Last Updated: Friday - 09/24/2010
Week of March 31, 2002
A peaceful march for peace
15,000 marched in passionate protest against Iraqi war
By RENATO GANDIA
WCR Staff Writer
As coalition forces dropped bombs in Iraq, 15,000 Edmontonians, joined 10 million people in 2,000 cities all over the world on March 22 and called, sang and prayed for peace.
They marched like civilian soldiers of peace as they trekked the 14 some blocks from Winston Churchill Square to the Alberta Legislature.
The 'troops' came from all religions, races and ages, but chanted one global message - peace.
"I want peace and I think peace is the right answer, not war," said Muhammad Ross, a seven-year old boy, whose Iraqi mother married an Edmontonian.
The noisy demonstration, believed to be the biggest crowd to gather at the legislature, remained peaceful unlike those in larger centers such as Montreal, New York and San Francisco where the police arrested protestors.
People of different ages and background shouted slogans, waved flags, sang songs of peace as they headed west along Jasper Avenue turning on 107 St. towards the legislature.
"What do we want? Peace! When do we want it? Now," shouted the protestors.
The activists were a diverse lot - folk singers, the Raging Grannies, teachers, lawyers, placard-waving toddlers, high school and college students. As well as the expected marchers from religious groups, unions, New Democrats, aboriginal organizations and the Muslim community. Cars honked, onlookers waved, some flashing the peace sign.
Edmonton's Development and Peace and other Catholics joined in the demonstration.
Said Marian Lord, a Catholic, "We want our mayor and the premier to know that waging war to make peace is an oxymoron. It's crazy.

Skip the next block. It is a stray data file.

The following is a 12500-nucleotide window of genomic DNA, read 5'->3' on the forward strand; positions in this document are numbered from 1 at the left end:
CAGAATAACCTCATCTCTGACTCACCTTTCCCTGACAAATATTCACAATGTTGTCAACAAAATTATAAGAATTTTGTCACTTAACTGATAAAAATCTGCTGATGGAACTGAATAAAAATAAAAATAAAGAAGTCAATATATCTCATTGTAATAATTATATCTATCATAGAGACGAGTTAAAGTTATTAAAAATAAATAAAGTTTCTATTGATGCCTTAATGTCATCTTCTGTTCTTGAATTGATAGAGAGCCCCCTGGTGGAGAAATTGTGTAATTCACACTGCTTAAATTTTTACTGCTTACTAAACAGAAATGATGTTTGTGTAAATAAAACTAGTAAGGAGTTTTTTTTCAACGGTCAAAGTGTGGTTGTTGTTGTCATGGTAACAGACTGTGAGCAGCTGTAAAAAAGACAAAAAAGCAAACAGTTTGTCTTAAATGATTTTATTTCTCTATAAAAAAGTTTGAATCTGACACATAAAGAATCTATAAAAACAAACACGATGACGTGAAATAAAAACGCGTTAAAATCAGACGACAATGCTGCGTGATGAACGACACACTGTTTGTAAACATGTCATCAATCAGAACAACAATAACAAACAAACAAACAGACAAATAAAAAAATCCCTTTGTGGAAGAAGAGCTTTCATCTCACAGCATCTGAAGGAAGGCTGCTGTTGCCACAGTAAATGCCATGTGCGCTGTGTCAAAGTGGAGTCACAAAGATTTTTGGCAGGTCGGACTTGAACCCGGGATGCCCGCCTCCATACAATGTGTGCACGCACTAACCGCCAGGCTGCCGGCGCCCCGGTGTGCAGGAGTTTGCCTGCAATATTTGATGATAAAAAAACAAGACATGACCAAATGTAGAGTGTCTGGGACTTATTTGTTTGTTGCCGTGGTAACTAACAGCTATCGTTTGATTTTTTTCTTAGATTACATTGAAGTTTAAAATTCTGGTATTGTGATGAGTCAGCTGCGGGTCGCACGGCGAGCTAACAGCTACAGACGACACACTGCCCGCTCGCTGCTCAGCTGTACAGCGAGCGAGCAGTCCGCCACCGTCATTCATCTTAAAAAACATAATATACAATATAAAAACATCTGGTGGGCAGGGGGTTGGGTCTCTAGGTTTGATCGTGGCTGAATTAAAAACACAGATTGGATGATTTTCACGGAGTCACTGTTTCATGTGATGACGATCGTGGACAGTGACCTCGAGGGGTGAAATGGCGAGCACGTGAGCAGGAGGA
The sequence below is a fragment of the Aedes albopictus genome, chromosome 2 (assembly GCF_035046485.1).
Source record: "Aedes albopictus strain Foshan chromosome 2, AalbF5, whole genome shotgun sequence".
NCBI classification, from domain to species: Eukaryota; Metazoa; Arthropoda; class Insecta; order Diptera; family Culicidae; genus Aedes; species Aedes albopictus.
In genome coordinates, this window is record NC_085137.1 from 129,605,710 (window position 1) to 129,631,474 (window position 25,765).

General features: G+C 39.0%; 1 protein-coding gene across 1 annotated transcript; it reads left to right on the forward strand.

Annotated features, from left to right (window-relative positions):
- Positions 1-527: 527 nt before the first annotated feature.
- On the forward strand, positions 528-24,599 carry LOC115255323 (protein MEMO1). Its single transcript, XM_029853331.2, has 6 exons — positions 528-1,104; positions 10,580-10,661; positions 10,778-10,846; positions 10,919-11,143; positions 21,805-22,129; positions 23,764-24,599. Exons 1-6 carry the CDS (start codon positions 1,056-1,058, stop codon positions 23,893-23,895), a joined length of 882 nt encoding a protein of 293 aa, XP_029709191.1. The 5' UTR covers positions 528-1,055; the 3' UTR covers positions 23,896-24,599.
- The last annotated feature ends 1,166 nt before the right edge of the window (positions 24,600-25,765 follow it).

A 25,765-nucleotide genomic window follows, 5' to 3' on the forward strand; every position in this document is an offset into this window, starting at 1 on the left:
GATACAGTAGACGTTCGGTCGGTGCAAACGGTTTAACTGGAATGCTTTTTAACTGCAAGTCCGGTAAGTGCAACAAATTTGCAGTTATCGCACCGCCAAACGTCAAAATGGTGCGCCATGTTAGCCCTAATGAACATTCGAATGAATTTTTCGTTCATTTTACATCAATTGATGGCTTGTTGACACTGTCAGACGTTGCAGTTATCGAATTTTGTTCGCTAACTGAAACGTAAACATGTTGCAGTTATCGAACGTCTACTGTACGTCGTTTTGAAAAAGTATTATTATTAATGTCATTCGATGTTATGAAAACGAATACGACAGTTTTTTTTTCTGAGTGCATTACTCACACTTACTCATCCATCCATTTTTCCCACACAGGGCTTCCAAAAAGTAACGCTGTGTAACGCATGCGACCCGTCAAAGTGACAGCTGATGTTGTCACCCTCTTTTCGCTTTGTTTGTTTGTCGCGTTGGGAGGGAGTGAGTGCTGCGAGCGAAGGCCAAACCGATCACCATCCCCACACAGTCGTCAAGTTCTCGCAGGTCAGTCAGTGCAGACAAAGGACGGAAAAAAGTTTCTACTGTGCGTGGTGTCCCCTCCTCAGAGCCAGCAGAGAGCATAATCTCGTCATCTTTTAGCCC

"The power of the people can do anything if enough people get together to say, 'No!' They will eventually yield to what people are saying."
St. Joseph's College professor, Father Stephen Penna added, "Any action of solidarity with people who are suffering violence is an essential thing. It's one of the essences of being a Christian."
This former chaplain of the Iraqi community in Saskatoon hoped there would be more priests in the protests.
"God became one with humanity so we follow where our saviour has gone before and we associate ourselves with those who suffer, cry and pray for peace," said the priest.
Penna was impressed to see people from different cultural and religious backgrounds "get together in one voice praising God by saying no to war."
"Too bad there is an edge of anger in some people, because anger can lead to violence." But he also believes anger as a passion can be diverted to expressing solid actions leading to peace.
Rosemary Caldwell, who attends St. Joseph's Basilica, came to the march because her six-year-old daughter Sarah kept on telling her, "We should tell Bush to stop the war. This is the only way that we can do that. They may not listen to us, but I can tell my daughter that we did what we had to do."
One of the organizers, Lisa Jentsen-Hengstler told the WCR, "We're thrilled (with the turnout). It's fantastic to see that there are many more who are against this war than those who support it."
Jentsen-Hengstler is convinced the value of this demonstration "is to bring people together, so that they can express their outrage together, organize and voice their protest."
The message Jentsen-Hengstler said they sent to local leaders is, "You don't speak for us. When some people say that many, many Albertans support George Bush, we say, some Albertans support George Bush. We don't and we have 15,000 people who said that."